Medical schools are increasingly emphasizing early clinical exposure for their medical students. While the traditional medical education format — in which the basic sciences are taught during the first two years, and clinical rotations are stressed during the latter two — are still generally followed, many schools provide their students with exposures to the hospital or clinical settings much earlier in their medical education. For example, just two months into my first year, I have already spent two weeks in the university hospital rotating through various core specialties.
Is so early a clinical exposure really worth it? After all, I have barely begun to learn any of the basic sciences expected of a future physician. Oftentimes I found myself not knowing what the doctors were talking about or only making sense of some parts of a diagnosis. Without having taken anatomy, I spent a half-day on the OB/GYN floor looking at ultrasound images and another half day in the operating room watching a surgeon performing a partial nephrectomy; I couldn’t orient myself to where in the body he was cutting. After all, this early into my medical education, I hardly knew what side of the body the spleen was on.
However, even though I was lost most of the time, those dizzying two weeks I spent in the hospital was an experience I would not want to trade for any other. To me, the benefit of early clinical exposure was not so much about measurable knowledge gained; it’s more psychological, harder to pin down, but just as important. Perhaps the best way to illustrate this is through an anecdote from my childhood. On my sixth birthday, I was given a piggy bank as a present. Periodically, I would put some change into it. For a six year old, this was not a particularly interesting task. I did it because the piggy bank was a more logical place to store the pennies, nickels, dimes, and quarters than on my table. It took a year to fill up the piggy bank. But when I counted the money inside, I had over 40 dollars — enough to buy the latest edition of Need for Speed all by myself! This eye-opening experience gave me a newfound purpose: to fill up the piggy bank as quickly as possible. I started looking for change everywhere: under the couch cushions, inside my father’s desk drawers, and in my mother’s purse. After I swept all the change from my house, I decided I had to make money some other way. I built a lemonade stand and overcharged my parents for the lemonade I made using their ingredients. As a result, I was filling up the piggy bank with far greater frequency — because I now had a clear purpose.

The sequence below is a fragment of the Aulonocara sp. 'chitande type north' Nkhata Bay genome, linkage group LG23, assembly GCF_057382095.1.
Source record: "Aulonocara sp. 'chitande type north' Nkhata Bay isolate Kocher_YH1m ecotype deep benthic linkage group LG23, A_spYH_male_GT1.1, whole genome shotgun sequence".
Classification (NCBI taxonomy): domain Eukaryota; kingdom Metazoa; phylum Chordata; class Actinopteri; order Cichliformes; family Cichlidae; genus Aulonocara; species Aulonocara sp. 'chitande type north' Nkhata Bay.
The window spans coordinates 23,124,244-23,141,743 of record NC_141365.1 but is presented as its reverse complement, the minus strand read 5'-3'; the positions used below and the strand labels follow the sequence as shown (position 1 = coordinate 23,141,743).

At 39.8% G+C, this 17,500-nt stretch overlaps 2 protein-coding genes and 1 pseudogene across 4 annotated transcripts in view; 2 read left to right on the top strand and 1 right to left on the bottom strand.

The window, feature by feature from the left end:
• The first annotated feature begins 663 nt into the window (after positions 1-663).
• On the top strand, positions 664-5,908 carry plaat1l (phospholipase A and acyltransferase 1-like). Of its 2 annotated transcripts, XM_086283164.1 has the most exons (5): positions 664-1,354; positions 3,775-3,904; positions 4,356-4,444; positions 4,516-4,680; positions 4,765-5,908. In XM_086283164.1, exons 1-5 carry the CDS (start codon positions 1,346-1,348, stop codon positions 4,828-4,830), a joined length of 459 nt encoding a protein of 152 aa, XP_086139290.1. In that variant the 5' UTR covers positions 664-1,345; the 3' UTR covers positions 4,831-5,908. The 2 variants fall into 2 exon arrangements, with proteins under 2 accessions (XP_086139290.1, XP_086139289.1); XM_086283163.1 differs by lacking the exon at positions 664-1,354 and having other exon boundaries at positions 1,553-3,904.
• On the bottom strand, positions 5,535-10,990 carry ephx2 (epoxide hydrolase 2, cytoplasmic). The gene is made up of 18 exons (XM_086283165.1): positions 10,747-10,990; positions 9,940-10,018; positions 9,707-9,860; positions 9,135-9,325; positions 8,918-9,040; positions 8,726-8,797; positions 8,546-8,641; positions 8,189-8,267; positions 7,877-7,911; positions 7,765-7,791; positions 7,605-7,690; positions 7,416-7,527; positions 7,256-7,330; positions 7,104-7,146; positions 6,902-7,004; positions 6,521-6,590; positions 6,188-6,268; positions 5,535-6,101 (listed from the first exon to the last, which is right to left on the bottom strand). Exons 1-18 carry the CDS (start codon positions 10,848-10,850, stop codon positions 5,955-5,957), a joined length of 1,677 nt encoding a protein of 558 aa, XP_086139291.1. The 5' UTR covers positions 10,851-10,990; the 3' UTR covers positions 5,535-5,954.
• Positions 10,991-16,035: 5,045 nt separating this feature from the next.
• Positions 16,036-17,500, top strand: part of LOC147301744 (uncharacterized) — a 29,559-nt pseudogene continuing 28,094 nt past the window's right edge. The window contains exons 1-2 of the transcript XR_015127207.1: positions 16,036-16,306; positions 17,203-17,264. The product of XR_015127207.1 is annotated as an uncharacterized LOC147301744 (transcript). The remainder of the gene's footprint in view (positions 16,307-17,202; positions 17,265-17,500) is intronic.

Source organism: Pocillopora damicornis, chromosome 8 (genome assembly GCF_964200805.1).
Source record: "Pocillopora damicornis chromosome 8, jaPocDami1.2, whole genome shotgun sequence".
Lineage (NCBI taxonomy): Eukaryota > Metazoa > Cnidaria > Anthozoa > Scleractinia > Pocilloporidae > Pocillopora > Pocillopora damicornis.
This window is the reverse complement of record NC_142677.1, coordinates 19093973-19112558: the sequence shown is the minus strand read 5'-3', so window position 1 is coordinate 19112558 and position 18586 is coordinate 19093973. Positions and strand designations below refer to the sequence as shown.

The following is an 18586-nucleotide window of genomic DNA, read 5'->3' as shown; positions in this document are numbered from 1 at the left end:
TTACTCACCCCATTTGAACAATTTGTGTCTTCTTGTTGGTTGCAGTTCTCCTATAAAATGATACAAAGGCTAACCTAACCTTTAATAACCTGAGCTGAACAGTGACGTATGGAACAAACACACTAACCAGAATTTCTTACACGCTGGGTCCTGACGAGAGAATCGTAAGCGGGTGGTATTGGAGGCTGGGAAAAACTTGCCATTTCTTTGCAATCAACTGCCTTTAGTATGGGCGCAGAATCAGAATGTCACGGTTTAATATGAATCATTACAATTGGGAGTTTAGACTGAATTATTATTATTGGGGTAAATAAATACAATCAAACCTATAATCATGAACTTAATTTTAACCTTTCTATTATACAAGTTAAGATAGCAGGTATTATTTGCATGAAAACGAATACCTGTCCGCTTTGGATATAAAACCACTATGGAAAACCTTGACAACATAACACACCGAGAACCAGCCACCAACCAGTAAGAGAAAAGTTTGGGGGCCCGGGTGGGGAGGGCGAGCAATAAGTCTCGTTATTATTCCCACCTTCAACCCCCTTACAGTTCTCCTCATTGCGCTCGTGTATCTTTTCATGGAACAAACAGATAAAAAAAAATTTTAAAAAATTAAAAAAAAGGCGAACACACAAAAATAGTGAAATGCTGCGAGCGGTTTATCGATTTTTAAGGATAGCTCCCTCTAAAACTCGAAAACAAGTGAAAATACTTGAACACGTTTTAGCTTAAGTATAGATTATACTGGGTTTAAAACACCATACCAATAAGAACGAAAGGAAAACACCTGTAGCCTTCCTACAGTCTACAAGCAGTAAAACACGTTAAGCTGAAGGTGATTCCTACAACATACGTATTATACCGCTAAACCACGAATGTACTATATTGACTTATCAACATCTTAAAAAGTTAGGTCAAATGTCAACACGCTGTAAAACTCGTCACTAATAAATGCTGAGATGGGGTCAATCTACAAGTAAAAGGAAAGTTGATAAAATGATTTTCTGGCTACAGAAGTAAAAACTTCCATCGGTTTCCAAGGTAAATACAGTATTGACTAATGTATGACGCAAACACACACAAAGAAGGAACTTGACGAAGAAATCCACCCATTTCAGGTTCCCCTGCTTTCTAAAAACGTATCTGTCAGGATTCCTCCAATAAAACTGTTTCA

For the same reason, early clinical exposure provided a larger perspective to my medical education. It not only gave me a visceral view of my career as a future physician, the experience also gave me an overarching purpose that organized and propelled my learning. I have come to see that sitting through a lecture is no longer a tedious necessity of my medical education but an essential building block that lays the foundation of my medical career. Whereas I once questioned the need to memorize the location of the renal artery during an undergraduate anatomy lecture, I now have a newfound appreciation for the absolute necessity of such knowledge — especially after I witnessed a urologist using a Da Vinci machine cutting through layers of fatty tissue and then clamp down the renal artery in order, as he explained to me later, to prevent excessive bleeding when he excised the tumor. At that moment, I realized that each fact I learn in medical school is another “nickel” added to the metaphorical piggy bank that will one day be filled up and allow me to don the long white coat and live up to the ideals of the Hippocratic Oath.
For these reasons, I cannot overstress the importance of those two weeks of early clinical exposure to my overall medical school education. In Stephen Covey’s The 7 Habits of Highly Effective People, the second habit is to “begin with the end in mind.” Having been exposed so early in medical school to the rigors, demands, and breadth of knowledge required of physicians in a hospital setting, I, too, have begun my medical training with the end in mind.
Karan Patel is a medical student.
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